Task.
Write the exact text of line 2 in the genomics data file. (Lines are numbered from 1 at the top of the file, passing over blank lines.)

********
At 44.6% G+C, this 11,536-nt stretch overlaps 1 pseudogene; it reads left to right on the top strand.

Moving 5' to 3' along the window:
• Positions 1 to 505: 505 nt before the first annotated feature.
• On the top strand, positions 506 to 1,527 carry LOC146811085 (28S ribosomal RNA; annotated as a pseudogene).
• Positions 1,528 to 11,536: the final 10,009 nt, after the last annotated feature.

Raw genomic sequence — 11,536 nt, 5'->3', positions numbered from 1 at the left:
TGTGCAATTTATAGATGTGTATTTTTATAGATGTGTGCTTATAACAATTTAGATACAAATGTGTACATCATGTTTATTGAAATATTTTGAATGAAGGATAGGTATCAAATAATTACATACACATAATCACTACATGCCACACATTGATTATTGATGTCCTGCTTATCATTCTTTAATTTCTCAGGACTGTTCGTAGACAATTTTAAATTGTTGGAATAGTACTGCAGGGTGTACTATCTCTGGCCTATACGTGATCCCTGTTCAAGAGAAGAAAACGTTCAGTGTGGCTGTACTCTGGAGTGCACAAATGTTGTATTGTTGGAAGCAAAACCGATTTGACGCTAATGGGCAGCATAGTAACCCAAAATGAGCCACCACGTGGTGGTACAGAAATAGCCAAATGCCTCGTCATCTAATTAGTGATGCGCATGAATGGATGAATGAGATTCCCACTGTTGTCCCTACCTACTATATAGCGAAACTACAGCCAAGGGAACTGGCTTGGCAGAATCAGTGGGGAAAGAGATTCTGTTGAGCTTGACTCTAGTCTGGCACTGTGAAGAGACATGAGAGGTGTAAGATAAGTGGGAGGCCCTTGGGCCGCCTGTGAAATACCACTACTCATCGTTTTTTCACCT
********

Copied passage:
Moving 5' to 3' along the window: